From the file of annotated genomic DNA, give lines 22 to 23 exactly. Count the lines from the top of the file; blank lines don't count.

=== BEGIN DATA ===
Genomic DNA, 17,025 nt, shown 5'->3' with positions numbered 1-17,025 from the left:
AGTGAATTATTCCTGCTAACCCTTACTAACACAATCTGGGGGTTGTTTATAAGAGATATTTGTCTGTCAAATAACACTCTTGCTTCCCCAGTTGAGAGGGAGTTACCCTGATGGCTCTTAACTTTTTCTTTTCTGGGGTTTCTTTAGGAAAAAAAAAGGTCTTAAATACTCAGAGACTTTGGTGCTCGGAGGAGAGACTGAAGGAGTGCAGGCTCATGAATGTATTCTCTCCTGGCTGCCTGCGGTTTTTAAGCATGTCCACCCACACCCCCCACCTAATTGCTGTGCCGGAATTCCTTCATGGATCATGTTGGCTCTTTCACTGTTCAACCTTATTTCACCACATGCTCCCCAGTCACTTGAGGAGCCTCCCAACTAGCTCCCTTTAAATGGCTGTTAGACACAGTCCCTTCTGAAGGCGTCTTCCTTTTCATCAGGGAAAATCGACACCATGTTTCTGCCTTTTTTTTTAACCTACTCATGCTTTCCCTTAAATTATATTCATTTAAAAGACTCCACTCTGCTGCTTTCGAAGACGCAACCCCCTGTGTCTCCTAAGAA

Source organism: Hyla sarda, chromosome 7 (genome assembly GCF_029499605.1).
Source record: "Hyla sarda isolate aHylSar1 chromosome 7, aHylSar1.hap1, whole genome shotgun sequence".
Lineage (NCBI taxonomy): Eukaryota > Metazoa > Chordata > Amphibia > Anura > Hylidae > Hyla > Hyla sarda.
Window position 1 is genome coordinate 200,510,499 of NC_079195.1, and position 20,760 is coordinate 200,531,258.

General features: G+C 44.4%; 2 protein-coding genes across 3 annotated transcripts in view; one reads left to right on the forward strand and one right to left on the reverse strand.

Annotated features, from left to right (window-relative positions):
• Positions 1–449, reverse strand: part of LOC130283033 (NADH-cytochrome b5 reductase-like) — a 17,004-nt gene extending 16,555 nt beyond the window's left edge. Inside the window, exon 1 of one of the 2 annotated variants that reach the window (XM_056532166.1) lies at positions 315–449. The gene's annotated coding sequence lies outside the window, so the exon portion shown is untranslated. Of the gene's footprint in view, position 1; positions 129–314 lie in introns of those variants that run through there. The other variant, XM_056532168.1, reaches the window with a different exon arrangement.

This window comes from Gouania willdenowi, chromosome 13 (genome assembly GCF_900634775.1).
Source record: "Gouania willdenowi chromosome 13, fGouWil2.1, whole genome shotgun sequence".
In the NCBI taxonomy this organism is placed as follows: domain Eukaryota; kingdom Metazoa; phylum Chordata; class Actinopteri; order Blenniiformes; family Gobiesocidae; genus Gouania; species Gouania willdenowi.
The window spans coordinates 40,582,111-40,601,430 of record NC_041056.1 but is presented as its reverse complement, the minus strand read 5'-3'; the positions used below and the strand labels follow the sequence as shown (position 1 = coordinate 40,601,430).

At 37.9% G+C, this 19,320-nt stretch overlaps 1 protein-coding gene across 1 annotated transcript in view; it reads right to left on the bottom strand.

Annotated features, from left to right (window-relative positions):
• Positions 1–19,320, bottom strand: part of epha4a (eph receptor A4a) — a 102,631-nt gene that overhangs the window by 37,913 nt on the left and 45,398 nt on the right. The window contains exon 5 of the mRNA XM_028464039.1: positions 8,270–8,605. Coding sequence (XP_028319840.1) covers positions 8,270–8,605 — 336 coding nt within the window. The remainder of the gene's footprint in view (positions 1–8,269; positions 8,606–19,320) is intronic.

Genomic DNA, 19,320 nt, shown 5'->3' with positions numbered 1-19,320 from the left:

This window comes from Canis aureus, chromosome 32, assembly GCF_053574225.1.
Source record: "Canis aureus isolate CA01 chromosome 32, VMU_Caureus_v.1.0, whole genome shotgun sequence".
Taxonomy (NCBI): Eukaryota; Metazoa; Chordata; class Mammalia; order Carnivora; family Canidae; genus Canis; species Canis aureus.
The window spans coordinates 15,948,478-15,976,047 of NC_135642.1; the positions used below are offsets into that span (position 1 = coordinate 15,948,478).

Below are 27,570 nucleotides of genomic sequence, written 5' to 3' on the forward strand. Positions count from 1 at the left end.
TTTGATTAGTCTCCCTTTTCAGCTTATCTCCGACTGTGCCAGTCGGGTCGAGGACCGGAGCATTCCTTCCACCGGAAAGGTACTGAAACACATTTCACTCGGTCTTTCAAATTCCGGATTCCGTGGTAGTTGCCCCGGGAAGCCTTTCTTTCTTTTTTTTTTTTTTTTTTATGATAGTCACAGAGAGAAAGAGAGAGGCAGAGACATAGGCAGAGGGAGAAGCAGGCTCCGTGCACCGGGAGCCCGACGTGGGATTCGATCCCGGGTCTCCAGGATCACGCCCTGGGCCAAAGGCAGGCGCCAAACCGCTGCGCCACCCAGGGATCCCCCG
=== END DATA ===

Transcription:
Below are 27,570 nucleotides of genomic sequence, written 5' to 3' on the forward strand. Positions count from 1 at the left end.
TTTGATTAGTCTCCCTTTTCAGCTTATCTCCGACTGTGCCAGTCGGGTCGAGGACCGGAGCATTCCTTCCACCGGAAAGGTACTGAAACACATTTCACTCGGTCTTTCAAATTCCGGATTCCGTGGTAGTTGCCCCGGGAAGCCTTTCTTTCTTTTTTTTTTTTTTTTTTATGATAGTCACAGAGAGAAAGAGAGAGGCAGAGACATAGGCAGAGGGAGAAGCAGGCTCCGTGCACCGGGAGCCCGACGTGGGATTCGATCCCGGGTCTCCAGGATCACGCCCTGGGCCAAAGGCAGGCGCCAAACCGCTGCGCCACCCAGGGATCCCCCG